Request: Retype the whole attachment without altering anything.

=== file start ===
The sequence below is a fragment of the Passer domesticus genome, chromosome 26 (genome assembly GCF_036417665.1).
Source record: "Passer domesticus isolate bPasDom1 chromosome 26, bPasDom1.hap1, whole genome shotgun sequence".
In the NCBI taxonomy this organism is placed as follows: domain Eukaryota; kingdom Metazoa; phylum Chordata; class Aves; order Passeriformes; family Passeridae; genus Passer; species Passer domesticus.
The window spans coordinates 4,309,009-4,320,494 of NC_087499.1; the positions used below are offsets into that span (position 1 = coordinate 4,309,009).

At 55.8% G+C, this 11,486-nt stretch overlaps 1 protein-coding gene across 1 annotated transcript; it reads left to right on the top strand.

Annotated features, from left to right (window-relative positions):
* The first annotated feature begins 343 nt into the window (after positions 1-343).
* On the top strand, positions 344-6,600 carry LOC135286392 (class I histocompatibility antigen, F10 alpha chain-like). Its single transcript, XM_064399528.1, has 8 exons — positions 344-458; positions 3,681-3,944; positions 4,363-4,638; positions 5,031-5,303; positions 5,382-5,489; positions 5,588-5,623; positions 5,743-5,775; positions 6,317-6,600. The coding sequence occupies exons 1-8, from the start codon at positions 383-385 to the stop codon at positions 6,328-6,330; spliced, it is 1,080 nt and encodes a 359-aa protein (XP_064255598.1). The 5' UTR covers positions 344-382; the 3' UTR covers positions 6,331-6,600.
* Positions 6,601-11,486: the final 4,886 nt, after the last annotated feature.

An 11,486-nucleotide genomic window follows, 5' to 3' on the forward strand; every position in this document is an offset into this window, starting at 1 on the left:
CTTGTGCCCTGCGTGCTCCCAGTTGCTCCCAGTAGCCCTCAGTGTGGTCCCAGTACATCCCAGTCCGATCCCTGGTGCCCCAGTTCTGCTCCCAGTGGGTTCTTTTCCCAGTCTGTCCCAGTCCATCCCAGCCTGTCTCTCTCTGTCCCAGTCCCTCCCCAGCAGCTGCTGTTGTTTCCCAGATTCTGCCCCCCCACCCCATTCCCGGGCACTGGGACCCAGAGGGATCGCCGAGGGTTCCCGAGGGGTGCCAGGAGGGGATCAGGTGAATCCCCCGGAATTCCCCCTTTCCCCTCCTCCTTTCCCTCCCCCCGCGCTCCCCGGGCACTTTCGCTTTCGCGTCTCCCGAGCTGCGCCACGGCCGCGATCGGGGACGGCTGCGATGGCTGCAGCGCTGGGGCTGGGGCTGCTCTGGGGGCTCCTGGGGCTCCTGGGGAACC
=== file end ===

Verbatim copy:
The sequence below is a fragment of the Passer domesticus genome, chromosome 26 (genome assembly GCF_036417665.1).
Source record: "Passer domesticus isolate bPasDom1 chromosome 26, bPasDom1.hap1, whole genome shotgun sequence".
In the NCBI taxonomy this organism is placed as follows: domain Eukaryota; kingdom Metazoa; phylum Chordata; class Aves; order Passeriformes; family Passeridae; genus Passer; species Passer domesticus.
The window spans coordinates 4,309,009-4,320,494 of NC_087499.1; the positions used below are offsets into that span (position 1 = coordinate 4,309,009).

At 55.8% G+C, this 11,486-nt stretch overlaps 1 protein-coding gene across 1 annotated transcript; it reads left to right on the top strand.

Annotated features, from left to right (window-relative positions):
* The first annotated feature begins 343 nt into the window (after positions 1-343).
* On the top strand, positions 344-6,600 carry LOC135286392 (class I histocompatibility antigen, F10 alpha chain-like). Its single transcript, XM_064399528.1, has 8 exons — positions 344-458; positions 3,681-3,944; positions 4,363-4,638; positions 5,031-5,303; positions 5,382-5,489; positions 5,588-5,623; positions 5,743-5,775; positions 6,317-6,600. The coding sequence occupies exons 1-8, from the start codon at positions 383-385 to the stop codon at positions 6,328-6,330; spliced, it is 1,080 nt and encodes a 359-aa protein (XP_064255598.1). The 5' UTR covers positions 344-382; the 3' UTR covers positions 6,331-6,600.
* Positions 6,601-11,486: the final 4,886 nt, after the last annotated feature.

An 11,486-nucleotide genomic window follows, 5' to 3' on the forward strand; every position in this document is an offset into this window, starting at 1 on the left:
CTTGTGCCCTGCGTGCTCCCAGTTGCTCCCAGTAGCCCTCAGTGTGGTCCCAGTACATCCCAGTCCGATCCCTGGTGCCCCAGTTCTGCTCCCAGTGGGTTCTTTTCCCAGTCTGTCCCAGTCCATCCCAGCCTGTCTCTCTCTGTCCCAGTCCCTCCCCAGCAGCTGCTGTTGTTTCCCAGATTCTGCCCCCCCACCCCATTCCCGGGCACTGGGACCCAGAGGGATCGCCGAGGGTTCCCGAGGGGTGCCAGGAGGGGATCAGGTGAATCCCCCGGAATTCCCCCTTTCCCCTCCTCCTTTCCCTCCCCCCGCGCTCCCCGGGCACTTTCGCTTTCGCGTCTCCCGAGCTGCGCCACGGCCGCGATCGGGGACGGCTGCGATGGCTGCAGCGCTGGGGCTGGGGCTGCTCTGGGGGCTCCTGGGGCTCCTGGGGAACC